My last blog post tried to prepare travelers for the reality of Covid restrictions and holiday travel.  I want to focus on holiday travel and travelers’ role in the overall experience in this post.  We have all heard the horror stories of unruly passengers and the obnoxious behavior that affects many others.  Here are a few behind-the-scenes realities of airline agents I’d like you to be aware of next time you travel.  I hope your knowledge will make you a kinder traveler.

Airline ticketing agent.

This person is probably your first point of contact at the airport.  The ticketing agent checks your bag or handles any airline-related issue before you are even through security.  Ticket agents are responsible for ticketing, baggage, complaints, cancellations, lost luggage, weather delays, and other traveler problems.  They enforce rules made by the company, and they don’t personally make up rules just for you.  And yes, they can be fired for not following the rules.  So, when it comes to their livelihood or your demand, guess which takes priority?

Here are a few things I think they would like to tell you but can’t.
  • No, we can’t just give a free upgrade, it’s a computerized system, and big brother is watching.
  • Don’t be late and take responsibility for your poor planning and actions.
  • Saying no is not being rude. We are following the rules made by the company, not by us.
  • You get more with honey than vinegar. Treat me right, and I will do the best I can.
  • If you’re rude and yelling, do you think I want to help you?

Gate agents.

The gate agent is the person who, as the name suggests, works your departure gate.  If you have traveled recently, you may have noted that there is usually only one or two gate agents at the departure gate.  Due to airline cost-cutting, gate agents often work alone.  They must meet the inbound flight, coordinate unaccompanied minors and wheelchairs, answer passengers’ questions, clear the standby list, process upgrades, and board the plane.  If this seems like a lot of work, that’s because it is! Additionally, gate agents are also required to get the airplane out on time. This means getting every passenger onboard and seated before the airplane doors can be closed for departure.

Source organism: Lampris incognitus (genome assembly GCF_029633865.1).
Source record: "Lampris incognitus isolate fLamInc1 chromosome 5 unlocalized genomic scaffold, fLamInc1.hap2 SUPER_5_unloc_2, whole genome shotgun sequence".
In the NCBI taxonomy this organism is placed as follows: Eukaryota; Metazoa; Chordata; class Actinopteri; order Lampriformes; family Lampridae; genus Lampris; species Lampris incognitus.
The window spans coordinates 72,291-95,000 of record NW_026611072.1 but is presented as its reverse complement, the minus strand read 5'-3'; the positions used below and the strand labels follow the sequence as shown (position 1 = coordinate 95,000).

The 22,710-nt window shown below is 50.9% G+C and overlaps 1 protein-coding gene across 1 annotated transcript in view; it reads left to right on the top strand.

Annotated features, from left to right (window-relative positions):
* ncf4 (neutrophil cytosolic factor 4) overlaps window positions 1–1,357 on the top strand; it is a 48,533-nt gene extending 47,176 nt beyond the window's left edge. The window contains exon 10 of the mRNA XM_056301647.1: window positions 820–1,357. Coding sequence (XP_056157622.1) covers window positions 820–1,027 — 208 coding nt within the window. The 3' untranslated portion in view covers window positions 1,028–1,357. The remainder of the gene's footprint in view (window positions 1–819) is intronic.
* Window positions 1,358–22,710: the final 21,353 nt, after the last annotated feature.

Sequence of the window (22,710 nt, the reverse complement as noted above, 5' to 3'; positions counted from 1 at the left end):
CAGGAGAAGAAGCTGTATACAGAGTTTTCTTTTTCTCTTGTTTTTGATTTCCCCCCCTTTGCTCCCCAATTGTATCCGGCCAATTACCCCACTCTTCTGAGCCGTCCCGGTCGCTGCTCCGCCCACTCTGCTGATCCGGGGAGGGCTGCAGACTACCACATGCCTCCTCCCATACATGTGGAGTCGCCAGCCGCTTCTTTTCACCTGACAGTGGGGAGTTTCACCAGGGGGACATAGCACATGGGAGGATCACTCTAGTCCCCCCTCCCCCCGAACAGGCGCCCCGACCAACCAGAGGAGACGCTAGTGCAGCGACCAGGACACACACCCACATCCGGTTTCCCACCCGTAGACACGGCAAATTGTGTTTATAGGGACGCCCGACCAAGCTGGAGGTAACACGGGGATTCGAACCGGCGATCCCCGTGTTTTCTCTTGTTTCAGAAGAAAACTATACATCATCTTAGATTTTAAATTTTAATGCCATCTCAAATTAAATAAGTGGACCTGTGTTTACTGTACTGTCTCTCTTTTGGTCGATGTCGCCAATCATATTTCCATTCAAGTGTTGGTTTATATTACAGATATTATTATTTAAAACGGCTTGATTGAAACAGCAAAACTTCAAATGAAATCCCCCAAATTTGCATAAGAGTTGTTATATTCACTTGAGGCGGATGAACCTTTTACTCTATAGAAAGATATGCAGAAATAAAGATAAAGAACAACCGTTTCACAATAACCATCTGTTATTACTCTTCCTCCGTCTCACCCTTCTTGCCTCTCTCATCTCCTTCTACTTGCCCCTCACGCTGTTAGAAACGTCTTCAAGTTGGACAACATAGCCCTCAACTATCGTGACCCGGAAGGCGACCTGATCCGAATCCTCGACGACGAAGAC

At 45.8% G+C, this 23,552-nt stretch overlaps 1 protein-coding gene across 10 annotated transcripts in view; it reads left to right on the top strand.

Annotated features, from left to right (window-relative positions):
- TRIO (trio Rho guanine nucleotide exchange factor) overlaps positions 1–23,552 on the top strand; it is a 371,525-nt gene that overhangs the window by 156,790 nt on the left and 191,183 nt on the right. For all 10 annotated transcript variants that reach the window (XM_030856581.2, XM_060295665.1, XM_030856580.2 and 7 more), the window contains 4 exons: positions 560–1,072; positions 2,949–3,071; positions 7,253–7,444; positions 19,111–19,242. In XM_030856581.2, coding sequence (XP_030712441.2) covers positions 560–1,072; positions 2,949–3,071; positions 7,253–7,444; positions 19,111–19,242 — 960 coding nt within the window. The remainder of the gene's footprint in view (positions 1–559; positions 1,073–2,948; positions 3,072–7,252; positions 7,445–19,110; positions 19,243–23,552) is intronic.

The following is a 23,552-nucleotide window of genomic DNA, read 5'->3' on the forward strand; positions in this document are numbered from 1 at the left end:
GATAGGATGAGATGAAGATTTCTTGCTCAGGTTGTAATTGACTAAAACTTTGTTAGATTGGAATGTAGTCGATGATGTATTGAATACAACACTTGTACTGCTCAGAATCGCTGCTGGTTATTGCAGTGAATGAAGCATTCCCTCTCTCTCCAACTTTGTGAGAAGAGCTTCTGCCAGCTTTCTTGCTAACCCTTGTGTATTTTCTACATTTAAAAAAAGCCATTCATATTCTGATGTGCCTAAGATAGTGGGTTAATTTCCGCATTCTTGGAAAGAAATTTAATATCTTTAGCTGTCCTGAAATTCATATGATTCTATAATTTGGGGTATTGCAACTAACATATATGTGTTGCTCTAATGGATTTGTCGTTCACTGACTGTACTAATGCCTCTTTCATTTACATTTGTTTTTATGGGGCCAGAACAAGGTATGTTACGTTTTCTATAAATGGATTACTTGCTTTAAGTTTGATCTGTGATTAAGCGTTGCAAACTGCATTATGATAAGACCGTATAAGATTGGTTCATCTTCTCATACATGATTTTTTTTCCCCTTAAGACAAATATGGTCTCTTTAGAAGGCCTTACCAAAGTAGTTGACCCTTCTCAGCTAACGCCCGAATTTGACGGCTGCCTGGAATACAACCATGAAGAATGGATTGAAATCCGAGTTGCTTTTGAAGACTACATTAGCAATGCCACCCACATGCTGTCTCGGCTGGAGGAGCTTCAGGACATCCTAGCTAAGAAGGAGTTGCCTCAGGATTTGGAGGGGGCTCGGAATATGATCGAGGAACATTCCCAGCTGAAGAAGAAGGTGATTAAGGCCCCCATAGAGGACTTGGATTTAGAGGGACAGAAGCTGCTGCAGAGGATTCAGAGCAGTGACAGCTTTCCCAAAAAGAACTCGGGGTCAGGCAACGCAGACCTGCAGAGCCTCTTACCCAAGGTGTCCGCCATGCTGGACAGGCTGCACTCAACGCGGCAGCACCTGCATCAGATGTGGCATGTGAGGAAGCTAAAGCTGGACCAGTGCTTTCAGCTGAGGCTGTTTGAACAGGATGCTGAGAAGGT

Here are a few things I think they would like to tell you but can’t.
  • We can see everything about your ticket, including how much you paid, when and where you paid. Lying about how expensive your ticket was or that it was a first-class ticket is pointless.
  • On an oversold flight, we do have the discretion to move passengers to first class. However, the choice is usually automated and based on fare price or elite status. In rare cases, your behavior or the way you are dressed helps inform my decision.
  • My boarding time decision depends on plenty of factors. Is the airplane clean? Does it have enough crew members? Does air traffic control have a hold on the boarding process? There are many other reasons, and staring at me or crowding the boarding area will not make the decision faster.
  • We are accountable for getting the flight out on time except in the cases of weather or a mechanical delay.
  • The computer system shows how many people are connecting and their chances of making the flight. Delaying the flight for just a few passengers is often not an option as the airplane must be at its destination at the designated time.

I know that traveling is stressful for passengers, but it is also stressful for the agents who work with hundreds of passengers daily. The airport is fast-paced and hectic, and there is rarely time for bathroom breaks.  Give grace and practice kindness to your agents next time you travel.

If this has made you think differently about your previous airport experience, let me know.